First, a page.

In the code sample above, we are modifying the connection start block with a POST request that creates a new opportunity in your Salesforce dashboard with the provided json payload. You can configure this payload as needed.

  1. Once the request is successful, we want to save the opportunity id in a variable so that we can use it to push action items next. (Note: To get your Salesforce Authentication Token, refer to this guide.)
  2. Next, when action items are detected, we want to capture those insights and add them to our Salesforce dashboard under the opportunity we created.

Next, when action items are detected, we want to capture those insights and add them to our Salesforce dashboard under the opportunity we created.

To do this, we will modify the client_connection.on('message') handler.

And that’s it! With this integration, your Salesforce dashboard should now have opportunities dynamically created from yours calls and all action items generated will be logged as tasks within the opportunity.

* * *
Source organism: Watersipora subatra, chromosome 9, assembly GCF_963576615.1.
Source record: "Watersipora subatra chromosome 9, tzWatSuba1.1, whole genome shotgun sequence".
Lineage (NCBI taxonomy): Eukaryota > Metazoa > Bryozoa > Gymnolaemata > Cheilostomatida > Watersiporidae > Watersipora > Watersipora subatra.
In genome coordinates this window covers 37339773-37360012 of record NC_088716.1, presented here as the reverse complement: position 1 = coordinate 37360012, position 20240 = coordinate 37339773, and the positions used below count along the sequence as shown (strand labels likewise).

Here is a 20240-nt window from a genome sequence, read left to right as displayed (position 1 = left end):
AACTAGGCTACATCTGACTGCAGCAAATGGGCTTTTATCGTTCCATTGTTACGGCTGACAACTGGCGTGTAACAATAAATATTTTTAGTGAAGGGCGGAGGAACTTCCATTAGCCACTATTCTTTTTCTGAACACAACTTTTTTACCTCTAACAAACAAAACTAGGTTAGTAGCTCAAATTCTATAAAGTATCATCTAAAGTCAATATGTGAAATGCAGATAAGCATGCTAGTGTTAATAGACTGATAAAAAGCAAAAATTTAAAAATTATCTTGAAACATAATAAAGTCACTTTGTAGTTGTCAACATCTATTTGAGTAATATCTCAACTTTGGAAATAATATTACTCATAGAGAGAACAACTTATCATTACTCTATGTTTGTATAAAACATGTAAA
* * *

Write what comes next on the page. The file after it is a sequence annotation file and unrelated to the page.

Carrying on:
If we head over to Salesforce, we can see an opportunity was created: Perspective Meeting with Magpie

If we dive into that opportunity, we can see that the action items that were generated by Symbl have been logged as tasks in the opportunity, automatically.

 

You can use other Salesforce APIs with Symbl to customize how your action items and topics are displayed on your opportunity dashboard. For example, you can add call logs like in the image above and show the Topics that were generated from your sales call directly in the Description field.

Read about the different Salesforce APIs.

Test out the integration

To test out the integration, navigate to the Twilio Flex tab and click on Launch Flex:

On your flex dashboard, locate your Twilio phone number and call that number from your cellular device.

When you accept the call from Flex, the audio will be streamed through Symbl’s WebSocket API and based on how you’ve configured your API calls for Salesforce, those insights will be logged in your dashboard. Open up your Salesforce dashboard and you’ll see the opportunity being created and insights logging in the opportunity in real-time.

Check out our API docs if you want to customize this integration further using the APIs that Symbl provides.